By Ben Kast   /   Jun 30th, 2021

5 Tips for Using Out-of-Band Communication to Bolster Your Incident Response Capabilities

encrypted systems imageIn follow up to my last blog post on Data Encryption Best Practices, I wanted to write about how secure out-of-band communication methods can bolster incident response capabilities. Reflecting on a ransomware themed tabletop exercise I recently facilitated reminded me how important encrypted communications capabilities and systems are – not only for incident response, but in general. Let’s look at the key issues around encrypted systems and what it means for incident response.

What Will Happen if Your Systems Are Encrypted with Ransomware?

Imagine this: all the critical systems on your network are encrypted with ransomware. Further, to the degree that any of your in-band communications systems are still working, since eradication of the ransomware has yet to occur, the perpetrators likely still have access to your network and may well be snooping on your communications. If you use encrypted email, the attackers may even have already exfiltrated encryption keys and be in a position to decrypt your encrypted email messages. Due to all this, you may have already cut your WAN uplink or are about to do so, further limiting network communications capabilities.

How is Your Incident Response Team (IRT) Going to Securely Communicate?

During an attack, your organization is in a state where downtime operational procedures need to kick in. If you have not planned appropriately, you may not have these procedures in place. In which case, not only is your response team having to come up with procedures on the fly, but your organization’s operations are effectively down, with no path to coming back up until systems are restored. As my colleague Dan Featherman pointed out in his recent blog To Pay Or Not To Pay Ransomware Demands, That is The Question this can take some time, even in best case scenarios.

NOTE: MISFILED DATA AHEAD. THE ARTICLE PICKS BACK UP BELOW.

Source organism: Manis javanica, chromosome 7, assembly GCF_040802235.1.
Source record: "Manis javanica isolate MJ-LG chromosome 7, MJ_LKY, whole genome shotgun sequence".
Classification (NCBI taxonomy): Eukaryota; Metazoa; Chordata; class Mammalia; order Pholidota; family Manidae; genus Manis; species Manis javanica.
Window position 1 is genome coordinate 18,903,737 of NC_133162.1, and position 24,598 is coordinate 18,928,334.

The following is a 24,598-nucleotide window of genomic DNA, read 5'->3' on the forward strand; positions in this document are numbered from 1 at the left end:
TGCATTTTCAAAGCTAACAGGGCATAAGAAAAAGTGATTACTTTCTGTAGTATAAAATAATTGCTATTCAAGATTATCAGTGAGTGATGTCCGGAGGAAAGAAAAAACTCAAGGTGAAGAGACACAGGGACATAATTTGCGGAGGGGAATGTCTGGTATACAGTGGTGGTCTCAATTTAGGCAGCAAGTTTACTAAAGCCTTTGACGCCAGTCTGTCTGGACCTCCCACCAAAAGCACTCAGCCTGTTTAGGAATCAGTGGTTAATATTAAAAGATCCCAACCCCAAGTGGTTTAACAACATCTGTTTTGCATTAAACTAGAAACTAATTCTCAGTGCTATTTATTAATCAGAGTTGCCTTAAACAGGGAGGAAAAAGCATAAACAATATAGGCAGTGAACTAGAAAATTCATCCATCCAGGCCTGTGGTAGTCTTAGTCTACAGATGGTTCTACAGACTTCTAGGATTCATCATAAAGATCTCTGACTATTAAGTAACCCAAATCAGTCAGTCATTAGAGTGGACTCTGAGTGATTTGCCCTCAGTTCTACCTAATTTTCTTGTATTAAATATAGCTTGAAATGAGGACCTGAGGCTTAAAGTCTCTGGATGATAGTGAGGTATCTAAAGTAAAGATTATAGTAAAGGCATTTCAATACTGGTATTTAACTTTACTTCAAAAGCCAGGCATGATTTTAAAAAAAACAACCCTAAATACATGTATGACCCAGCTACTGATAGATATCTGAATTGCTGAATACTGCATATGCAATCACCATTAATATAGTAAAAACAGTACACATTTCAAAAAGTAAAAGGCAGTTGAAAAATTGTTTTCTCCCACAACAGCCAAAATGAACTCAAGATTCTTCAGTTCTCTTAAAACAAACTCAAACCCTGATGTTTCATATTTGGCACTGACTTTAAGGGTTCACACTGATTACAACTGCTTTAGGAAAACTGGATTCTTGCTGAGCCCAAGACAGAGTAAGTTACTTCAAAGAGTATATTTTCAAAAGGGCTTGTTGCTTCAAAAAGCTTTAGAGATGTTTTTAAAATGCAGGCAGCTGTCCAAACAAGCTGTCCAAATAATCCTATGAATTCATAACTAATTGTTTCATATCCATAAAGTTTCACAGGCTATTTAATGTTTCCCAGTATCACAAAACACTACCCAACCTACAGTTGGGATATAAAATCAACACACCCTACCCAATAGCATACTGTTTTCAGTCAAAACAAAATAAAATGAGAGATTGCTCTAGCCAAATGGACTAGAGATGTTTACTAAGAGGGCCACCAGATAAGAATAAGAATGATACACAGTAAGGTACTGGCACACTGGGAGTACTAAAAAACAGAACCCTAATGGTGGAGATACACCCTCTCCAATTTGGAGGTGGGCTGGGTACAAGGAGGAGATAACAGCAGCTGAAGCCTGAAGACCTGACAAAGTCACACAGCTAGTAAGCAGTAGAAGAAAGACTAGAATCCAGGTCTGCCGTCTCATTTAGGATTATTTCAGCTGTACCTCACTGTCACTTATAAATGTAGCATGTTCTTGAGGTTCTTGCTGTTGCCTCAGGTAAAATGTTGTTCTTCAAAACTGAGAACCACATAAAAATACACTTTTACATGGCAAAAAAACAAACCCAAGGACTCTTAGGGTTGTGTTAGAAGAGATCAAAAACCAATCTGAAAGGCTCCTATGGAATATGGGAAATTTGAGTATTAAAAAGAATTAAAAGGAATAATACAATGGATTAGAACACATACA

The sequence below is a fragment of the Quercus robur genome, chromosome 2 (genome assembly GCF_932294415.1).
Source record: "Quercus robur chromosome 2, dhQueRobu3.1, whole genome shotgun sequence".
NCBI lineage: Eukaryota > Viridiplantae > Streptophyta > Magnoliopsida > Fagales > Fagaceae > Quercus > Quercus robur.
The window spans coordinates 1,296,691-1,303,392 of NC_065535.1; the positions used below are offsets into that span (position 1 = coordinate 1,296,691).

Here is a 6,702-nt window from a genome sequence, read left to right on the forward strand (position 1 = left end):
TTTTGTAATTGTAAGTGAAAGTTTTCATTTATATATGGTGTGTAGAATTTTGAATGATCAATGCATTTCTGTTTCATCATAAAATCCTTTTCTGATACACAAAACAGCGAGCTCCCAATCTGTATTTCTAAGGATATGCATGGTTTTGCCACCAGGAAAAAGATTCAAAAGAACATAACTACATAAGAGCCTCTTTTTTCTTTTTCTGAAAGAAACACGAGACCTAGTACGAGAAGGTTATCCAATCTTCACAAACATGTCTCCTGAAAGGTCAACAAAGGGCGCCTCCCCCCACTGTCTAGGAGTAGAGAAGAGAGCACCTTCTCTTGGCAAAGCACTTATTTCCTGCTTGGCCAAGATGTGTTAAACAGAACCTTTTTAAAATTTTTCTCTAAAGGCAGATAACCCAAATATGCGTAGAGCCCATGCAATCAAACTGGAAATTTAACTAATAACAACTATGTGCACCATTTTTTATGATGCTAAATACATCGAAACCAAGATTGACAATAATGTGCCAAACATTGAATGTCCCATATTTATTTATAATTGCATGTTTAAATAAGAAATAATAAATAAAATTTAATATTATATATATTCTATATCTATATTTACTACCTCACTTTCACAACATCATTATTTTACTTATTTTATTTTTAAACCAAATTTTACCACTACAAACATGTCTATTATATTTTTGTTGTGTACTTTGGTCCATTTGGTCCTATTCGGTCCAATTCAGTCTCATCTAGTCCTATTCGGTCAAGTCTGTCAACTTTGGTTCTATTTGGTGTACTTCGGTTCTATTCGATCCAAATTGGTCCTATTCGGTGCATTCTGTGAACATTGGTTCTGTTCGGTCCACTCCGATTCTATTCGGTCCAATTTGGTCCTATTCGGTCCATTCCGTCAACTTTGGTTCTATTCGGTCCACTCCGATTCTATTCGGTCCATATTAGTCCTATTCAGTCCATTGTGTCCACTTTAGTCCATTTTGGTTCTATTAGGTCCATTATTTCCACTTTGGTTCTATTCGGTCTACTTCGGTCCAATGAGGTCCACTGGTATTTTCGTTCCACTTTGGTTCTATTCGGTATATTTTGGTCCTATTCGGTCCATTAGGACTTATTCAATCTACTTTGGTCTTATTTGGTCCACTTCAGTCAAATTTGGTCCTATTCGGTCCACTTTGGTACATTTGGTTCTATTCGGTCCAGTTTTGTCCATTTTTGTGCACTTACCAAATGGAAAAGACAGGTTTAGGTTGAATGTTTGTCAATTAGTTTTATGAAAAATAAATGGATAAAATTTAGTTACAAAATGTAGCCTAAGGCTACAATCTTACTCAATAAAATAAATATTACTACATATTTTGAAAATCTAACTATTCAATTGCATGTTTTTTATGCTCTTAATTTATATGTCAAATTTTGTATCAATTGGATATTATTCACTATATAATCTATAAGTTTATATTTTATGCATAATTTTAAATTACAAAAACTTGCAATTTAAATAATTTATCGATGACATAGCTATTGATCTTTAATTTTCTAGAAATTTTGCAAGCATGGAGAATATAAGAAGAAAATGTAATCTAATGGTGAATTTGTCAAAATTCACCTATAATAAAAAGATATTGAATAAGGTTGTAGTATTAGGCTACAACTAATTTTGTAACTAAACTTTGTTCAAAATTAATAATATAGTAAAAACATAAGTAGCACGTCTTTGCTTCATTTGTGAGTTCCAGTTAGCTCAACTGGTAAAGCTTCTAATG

The Importance of Secure Out-of-Band Communication Methods

Out-of-band communication tools can be a life saver. Especially if they have been identified and tested prior to an incident occurring. Operating during an incident like this will be challenging, even for organizations that have planned extensively. If you are flying by the seat of your pants, the level of challenge will be unsettling. Not only does your IRT need to communicate with each other to respond, they also need to communicate with staff members and third parties, as well as be prepared to communicate with partners, customers, media and the public at large.

Miscommunications during an event can make a difficult situation all the more dire. Any obstacles to authorized team members’ abilities to communicate will only increase the risk of miscommunications.

Here are five tips for using out-of-band communications tools to minimize miscommunications during an event and bolster overall incident response capabilities.

  • Establish, approve, and test out-of-band communication methods for use by the IRT once the Incident Response Plan (IRP) has been invoked. These should include:
    1. An encrypted messaging service (my favorite encrypted messaging service is Signal, which comes with smartphone and desktop applications)
    2. An email service where email addresses for IRT members have been established (services like Gmail may be sufficient, but for added security consider an encrypted email service)
    3. A secure file sharing platform for sharing information with the IRT and approved third parties (I am a fan of ShareFile, which also has secure email features), as well as a place to securely store your response plans off network
    4. A secure incident response event tracking log for tracking all response activities